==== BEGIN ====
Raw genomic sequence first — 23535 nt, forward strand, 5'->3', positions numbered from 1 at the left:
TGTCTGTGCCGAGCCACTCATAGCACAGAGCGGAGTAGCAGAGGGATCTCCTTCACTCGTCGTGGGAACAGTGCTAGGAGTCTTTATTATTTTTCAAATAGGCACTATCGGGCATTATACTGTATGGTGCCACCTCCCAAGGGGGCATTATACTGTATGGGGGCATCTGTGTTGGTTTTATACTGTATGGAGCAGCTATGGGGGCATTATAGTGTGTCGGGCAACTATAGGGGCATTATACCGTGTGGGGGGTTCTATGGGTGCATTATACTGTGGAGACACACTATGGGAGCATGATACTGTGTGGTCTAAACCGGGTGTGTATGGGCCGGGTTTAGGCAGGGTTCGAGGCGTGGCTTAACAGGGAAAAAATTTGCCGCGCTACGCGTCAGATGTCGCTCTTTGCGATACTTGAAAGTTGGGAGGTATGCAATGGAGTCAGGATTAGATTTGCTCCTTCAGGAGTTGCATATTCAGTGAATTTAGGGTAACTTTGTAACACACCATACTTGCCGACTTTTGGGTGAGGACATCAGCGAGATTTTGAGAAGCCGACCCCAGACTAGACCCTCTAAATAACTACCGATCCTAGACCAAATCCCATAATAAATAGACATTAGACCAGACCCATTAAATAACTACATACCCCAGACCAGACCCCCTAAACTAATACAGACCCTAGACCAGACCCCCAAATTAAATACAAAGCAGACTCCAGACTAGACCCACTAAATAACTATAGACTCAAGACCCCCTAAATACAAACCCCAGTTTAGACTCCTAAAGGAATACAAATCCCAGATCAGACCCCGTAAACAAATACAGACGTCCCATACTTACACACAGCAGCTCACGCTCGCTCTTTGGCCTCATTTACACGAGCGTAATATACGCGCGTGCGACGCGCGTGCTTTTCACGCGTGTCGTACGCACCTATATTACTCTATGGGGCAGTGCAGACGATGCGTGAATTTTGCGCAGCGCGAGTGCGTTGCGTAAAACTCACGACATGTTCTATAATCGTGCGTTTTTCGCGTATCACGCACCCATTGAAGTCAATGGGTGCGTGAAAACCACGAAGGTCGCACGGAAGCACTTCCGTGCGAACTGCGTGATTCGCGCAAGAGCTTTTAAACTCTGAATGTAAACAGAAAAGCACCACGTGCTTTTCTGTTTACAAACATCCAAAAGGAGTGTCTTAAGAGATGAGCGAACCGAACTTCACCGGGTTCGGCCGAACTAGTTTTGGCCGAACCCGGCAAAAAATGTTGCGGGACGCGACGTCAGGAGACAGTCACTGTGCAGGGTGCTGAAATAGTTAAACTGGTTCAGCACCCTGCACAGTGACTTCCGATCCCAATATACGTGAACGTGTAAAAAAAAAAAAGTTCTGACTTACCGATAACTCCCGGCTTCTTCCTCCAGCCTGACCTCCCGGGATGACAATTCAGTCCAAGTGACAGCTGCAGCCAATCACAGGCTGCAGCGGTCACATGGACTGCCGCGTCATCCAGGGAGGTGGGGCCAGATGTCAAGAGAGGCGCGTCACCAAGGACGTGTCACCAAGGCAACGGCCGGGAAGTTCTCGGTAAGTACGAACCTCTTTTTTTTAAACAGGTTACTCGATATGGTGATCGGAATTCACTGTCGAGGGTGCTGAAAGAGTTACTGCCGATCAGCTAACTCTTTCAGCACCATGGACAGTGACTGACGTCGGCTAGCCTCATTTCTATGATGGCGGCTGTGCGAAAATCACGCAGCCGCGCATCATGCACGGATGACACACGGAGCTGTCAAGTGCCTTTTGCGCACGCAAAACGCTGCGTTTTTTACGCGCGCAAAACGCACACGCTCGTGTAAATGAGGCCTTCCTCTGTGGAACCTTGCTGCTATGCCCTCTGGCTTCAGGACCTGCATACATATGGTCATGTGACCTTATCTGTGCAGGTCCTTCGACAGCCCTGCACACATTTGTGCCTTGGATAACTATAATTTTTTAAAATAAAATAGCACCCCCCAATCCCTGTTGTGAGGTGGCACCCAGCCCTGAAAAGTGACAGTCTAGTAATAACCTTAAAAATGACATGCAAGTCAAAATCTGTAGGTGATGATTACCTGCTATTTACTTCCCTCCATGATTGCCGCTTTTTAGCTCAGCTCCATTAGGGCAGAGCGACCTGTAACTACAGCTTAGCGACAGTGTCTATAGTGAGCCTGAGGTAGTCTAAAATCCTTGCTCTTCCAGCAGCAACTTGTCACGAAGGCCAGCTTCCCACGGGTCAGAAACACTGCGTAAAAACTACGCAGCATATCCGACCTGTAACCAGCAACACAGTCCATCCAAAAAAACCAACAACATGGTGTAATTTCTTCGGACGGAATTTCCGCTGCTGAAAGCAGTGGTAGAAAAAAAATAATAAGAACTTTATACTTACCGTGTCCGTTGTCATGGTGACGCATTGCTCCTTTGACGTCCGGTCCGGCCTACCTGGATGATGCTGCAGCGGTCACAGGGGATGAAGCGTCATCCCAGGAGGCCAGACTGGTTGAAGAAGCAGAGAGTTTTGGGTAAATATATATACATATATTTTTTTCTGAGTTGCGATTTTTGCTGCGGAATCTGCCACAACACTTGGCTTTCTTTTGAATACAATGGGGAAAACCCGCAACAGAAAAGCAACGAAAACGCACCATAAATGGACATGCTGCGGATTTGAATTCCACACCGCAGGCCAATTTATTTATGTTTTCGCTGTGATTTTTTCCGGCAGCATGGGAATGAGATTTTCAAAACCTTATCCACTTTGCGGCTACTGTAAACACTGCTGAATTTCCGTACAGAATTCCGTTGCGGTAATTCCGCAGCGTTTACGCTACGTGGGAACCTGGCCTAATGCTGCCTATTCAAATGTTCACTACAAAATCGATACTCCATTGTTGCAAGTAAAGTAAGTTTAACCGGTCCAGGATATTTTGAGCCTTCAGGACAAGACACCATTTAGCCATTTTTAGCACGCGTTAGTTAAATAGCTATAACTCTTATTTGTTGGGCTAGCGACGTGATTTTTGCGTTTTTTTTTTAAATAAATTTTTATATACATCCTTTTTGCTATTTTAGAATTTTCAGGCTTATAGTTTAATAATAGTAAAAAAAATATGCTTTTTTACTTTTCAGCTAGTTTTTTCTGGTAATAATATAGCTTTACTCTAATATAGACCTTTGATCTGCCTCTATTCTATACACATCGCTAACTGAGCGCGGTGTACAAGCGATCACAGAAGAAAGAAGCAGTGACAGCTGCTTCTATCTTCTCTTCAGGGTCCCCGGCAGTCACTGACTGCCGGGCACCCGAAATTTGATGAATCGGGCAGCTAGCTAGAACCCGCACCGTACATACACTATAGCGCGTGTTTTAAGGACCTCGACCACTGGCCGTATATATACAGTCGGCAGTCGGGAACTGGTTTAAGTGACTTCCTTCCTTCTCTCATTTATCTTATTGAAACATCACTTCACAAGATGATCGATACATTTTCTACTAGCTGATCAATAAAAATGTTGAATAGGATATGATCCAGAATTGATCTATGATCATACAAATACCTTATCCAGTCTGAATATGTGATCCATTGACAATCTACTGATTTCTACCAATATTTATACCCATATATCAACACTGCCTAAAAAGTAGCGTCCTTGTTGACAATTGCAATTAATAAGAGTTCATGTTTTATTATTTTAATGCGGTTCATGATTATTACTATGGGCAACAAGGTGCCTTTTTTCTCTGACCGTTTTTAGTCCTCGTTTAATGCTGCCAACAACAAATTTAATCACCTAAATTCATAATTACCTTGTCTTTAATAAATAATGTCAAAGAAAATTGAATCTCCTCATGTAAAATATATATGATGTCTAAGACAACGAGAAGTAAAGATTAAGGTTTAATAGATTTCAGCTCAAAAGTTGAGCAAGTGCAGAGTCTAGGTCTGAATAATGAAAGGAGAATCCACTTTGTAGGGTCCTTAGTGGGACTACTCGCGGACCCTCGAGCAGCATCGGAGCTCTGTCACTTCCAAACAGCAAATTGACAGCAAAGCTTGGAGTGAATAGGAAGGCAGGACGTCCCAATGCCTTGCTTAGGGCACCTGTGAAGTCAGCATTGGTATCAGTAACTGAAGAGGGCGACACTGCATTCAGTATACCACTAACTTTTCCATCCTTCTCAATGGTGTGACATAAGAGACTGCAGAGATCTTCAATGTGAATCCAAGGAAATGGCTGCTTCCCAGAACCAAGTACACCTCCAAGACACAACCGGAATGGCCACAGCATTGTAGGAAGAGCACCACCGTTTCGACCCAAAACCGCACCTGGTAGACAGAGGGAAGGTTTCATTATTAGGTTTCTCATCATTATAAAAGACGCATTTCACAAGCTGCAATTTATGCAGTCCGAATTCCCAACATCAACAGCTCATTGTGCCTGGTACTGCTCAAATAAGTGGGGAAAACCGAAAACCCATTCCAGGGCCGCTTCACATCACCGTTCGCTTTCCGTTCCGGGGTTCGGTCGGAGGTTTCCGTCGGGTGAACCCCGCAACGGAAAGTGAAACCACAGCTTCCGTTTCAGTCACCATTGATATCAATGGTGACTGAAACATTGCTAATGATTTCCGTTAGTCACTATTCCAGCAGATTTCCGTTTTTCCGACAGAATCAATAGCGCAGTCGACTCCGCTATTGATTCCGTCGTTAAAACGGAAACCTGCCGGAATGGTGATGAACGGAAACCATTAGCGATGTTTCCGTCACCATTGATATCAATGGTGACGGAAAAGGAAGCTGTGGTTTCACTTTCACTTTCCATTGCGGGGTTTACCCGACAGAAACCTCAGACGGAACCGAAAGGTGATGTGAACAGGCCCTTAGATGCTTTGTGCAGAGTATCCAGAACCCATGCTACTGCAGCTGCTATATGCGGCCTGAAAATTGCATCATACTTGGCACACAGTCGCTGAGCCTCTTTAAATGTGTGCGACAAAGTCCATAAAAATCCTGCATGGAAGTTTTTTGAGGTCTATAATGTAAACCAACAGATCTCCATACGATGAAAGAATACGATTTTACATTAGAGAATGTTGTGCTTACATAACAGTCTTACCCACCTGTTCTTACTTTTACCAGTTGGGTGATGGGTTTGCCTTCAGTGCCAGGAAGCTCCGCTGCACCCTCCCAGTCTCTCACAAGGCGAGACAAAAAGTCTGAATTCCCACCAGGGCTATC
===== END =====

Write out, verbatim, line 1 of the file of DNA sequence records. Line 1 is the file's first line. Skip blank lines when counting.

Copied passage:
Raw genomic sequence first — 23535 nt, forward strand, 5'->3', positions numbered from 1 at the left: